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Image Gallery: Ancient Bread Stamp Discovered

Horbat Uza

excavation site at Horbat Uza near Akko, Israel

(Image credit: Sky View Company, courtesy of the Israel Antiquities Authority )

Researchers from the Israel Antiquities Authority discovered the ceramic stamp, engraved with an image of the Temple Menorah, while excavating at Horbat Uza (shown here), a small rural settlement east of the city Akko in Israel. [Read full story]

Menorah-Engraved Stamp

The seven-branched menorah was engraved on what researchers say was likely a bread stamp used by Jewish bakers to identify their kosher breads by name some 1,500 years ago.

(Image credit: Dr. Danny Syon, courtesy of the Israel Antiquities Authority.)

The seven-branched menorah was engraved on what researchers say was likely a bread stamp used by Jewish bakers to identify their kosher breads by name some 1,500 years ago.

Baker's Name

an engraving of the menorah that was likely used as a baker's stamp in ancient Israel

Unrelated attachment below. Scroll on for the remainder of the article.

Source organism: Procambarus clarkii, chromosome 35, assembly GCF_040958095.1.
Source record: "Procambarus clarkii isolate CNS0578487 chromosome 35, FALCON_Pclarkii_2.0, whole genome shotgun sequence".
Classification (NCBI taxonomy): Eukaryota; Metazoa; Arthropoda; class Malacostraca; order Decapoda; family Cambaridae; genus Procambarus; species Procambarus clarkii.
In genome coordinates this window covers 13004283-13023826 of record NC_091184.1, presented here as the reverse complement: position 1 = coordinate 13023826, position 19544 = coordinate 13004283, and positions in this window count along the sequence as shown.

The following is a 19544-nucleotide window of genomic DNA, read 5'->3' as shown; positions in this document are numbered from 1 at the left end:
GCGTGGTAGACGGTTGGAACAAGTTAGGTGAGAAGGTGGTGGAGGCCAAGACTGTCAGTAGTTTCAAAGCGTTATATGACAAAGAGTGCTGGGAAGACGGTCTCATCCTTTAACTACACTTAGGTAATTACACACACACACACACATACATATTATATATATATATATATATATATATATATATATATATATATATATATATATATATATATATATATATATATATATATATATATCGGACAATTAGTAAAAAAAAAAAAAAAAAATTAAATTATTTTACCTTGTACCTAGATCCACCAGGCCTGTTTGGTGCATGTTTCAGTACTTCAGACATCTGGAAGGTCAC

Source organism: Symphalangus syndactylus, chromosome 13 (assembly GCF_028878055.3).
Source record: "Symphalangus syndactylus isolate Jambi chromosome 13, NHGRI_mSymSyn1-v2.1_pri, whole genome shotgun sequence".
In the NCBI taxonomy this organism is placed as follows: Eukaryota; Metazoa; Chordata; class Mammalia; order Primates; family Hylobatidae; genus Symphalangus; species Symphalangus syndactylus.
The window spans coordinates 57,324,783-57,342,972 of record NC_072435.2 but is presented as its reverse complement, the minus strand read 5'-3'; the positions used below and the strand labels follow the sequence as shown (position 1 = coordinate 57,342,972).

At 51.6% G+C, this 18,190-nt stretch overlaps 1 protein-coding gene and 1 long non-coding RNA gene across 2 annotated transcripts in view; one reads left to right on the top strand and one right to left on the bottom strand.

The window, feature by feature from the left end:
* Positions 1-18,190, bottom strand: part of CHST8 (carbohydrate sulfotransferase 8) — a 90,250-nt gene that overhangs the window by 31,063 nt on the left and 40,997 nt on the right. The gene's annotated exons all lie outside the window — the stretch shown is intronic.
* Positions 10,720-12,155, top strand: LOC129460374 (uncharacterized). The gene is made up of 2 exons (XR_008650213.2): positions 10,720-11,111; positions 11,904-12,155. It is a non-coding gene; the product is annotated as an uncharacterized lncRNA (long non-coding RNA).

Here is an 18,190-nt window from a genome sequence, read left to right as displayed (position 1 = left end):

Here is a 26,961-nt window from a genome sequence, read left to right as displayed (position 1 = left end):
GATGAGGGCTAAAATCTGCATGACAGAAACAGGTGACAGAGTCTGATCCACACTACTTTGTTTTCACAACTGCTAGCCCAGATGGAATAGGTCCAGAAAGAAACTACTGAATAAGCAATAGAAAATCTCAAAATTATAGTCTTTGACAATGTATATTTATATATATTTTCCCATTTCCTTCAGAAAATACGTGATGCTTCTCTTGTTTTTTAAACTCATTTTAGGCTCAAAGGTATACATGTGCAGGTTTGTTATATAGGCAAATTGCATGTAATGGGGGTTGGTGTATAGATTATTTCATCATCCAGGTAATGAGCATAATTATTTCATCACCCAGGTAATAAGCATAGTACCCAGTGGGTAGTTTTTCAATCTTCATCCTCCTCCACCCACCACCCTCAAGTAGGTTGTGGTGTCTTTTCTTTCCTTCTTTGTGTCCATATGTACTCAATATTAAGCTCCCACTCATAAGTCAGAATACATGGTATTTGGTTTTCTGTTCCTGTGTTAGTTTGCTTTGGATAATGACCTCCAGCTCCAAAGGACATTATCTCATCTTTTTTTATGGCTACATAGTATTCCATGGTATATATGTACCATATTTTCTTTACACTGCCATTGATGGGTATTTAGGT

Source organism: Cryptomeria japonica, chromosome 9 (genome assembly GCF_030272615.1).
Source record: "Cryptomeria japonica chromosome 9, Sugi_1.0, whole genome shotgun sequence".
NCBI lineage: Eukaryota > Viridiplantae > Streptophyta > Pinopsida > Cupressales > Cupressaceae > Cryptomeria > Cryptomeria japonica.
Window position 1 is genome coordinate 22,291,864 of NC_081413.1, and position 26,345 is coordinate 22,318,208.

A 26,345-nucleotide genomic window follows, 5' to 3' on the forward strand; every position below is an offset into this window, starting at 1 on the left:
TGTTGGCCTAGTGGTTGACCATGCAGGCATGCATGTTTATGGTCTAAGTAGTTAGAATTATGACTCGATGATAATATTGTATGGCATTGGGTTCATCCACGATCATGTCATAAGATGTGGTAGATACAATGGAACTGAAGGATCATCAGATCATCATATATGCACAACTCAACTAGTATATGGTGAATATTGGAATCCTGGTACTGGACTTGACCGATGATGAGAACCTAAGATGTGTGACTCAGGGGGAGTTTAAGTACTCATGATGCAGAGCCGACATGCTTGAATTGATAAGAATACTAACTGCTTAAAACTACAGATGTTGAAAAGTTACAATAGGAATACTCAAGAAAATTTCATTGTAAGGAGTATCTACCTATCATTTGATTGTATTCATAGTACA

(Image credit: Dr. Danny Syon, courtesy of the Israel Antiquities Authority.)

A number of Greek letters are engraved around a circle and dot on the menorah's handle, letters that seem to spell out the name Launtius, likely the baker's name, the researchers said.

City of Akko

Fortified walls and port by seaside. Sunset. Akko. Israel

(Image credit: Tatiana Belova | Shutterstock)

Akko (also called Acre), just west of where the stamp was discovered, is a historic walled port city. Today, the city appears as a fortified town that dates to the 18th and 19th centuries, with a citadel, mosques, khans and baths. [Read full story]

Fortified City

Another view of the city of Akko, showing its fortification.

(Image credit: Protasov A&N | Shutterstock)

Another view of the city of Akko, showing its fortification.